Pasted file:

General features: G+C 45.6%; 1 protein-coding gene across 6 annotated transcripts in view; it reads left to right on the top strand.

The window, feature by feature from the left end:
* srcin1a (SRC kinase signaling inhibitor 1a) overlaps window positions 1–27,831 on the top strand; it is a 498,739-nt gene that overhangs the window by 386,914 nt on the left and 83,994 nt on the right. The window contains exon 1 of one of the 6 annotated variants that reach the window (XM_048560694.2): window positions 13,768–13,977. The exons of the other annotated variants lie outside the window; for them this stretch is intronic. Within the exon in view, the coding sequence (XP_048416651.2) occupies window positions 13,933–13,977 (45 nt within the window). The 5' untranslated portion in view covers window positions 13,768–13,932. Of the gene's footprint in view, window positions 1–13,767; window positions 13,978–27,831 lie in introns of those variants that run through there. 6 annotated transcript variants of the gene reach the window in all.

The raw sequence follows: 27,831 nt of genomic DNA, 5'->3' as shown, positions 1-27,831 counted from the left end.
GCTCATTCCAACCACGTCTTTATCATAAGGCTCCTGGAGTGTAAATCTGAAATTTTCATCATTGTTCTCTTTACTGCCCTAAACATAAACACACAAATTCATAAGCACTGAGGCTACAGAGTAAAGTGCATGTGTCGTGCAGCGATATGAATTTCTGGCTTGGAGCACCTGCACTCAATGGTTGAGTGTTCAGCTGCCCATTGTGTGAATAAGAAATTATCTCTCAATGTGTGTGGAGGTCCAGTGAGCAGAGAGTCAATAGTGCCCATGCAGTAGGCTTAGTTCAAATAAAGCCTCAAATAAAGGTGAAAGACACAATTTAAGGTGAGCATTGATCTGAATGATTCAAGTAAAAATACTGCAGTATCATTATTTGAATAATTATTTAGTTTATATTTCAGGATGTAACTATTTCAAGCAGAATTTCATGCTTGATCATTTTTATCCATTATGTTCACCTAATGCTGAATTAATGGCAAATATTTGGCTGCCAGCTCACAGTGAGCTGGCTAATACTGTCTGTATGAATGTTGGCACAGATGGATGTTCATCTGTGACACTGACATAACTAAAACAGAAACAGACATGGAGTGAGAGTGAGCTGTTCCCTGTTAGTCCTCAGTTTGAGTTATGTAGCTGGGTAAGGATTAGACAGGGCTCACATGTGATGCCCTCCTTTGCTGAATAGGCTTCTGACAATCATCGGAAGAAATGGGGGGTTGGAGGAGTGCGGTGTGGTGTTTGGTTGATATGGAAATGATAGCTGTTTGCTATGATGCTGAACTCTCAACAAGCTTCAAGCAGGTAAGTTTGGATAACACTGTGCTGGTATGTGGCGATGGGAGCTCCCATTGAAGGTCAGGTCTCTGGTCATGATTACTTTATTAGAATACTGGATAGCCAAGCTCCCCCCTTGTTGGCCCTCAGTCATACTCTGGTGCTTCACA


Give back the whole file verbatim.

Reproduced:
General features: G+C 45.6%; 1 protein-coding gene across 6 annotated transcripts in view; it reads left to right on the top strand.

The window, feature by feature from the left end:
* srcin1a (SRC kinase signaling inhibitor 1a) overlaps window positions 1–27,831 on the top strand; it is a 498,739-nt gene that overhangs the window by 386,914 nt on the left and 83,994 nt on the right. The window contains exon 1 of one of the 6 annotated variants that reach the window (XM_048560694.2): window positions 13,768–13,977. The exons of the other annotated variants lie outside the window; for them this stretch is intronic. Within the exon in view, the coding sequence (XP_048416651.2) occupies window positions 13,933–13,977 (45 nt within the window). The 5' untranslated portion in view covers window positions 13,768–13,932. Of the gene's footprint in view, window positions 1–13,767; window positions 13,978–27,831 lie in introns of those variants that run through there. 6 annotated transcript variants of the gene reach the window in all.

The raw sequence follows: 27,831 nt of genomic DNA, 5'->3' as shown, positions 1-27,831 counted from the left end.
GCTCATTCCAACCACGTCTTTATCATAAGGCTCCTGGAGTGTAAATCTGAAATTTTCATCATTGTTCTCTTTACTGCCCTAAACATAAACACACAAATTCATAAGCACTGAGGCTACAGAGTAAAGTGCATGTGTCGTGCAGCGATATGAATTTCTGGCTTGGAGCACCTGCACTCAATGGTTGAGTGTTCAGCTGCCCATTGTGTGAATAAGAAATTATCTCTCAATGTGTGTGGAGGTCCAGTGAGCAGAGAGTCAATAGTGCCCATGCAGTAGGCTTAGTTCAAATAAAGCCTCAAATAAAGGTGAAAGACACAATTTAAGGTGAGCATTGATCTGAATGATTCAAGTAAAAATACTGCAGTATCATTATTTGAATAATTATTTAGTTTATATTTCAGGATGTAACTATTTCAAGCAGAATTTCATGCTTGATCATTTTTATCCATTATGTTCACCTAATGCTGAATTAATGGCAAATATTTGGCTGCCAGCTCACAGTGAGCTGGCTAATACTGTCTGTATGAATGTTGGCACAGATGGATGTTCATCTGTGACACTGACATAACTAAAACAGAAACAGACATGGAGTGAGAGTGAGCTGTTCCCTGTTAGTCCTCAGTTTGAGTTATGTAGCTGGGTAAGGATTAGACAGGGCTCACATGTGATGCCCTCCTTTGCTGAATAGGCTTCTGACAATCATCGGAAGAAATGGGGGGTTGGAGGAGTGCGGTGTGGTGTTTGGTTGATATGGAAATGATAGCTGTTTGCTATGATGCTGAACTCTCAACAAGCTTCAAGCAGGTAAGTTTGGATAACACTGTGCTGGTATGTGGCGATGGGAGCTCCCATTGAAGGTCAGGTCTCTGGTCATGATTACTTTATTAGAATACTGGATAGCCAAGCTCCCCCCTTGTTGGCCCTCAGTCATACTCTGGTGCTTCACA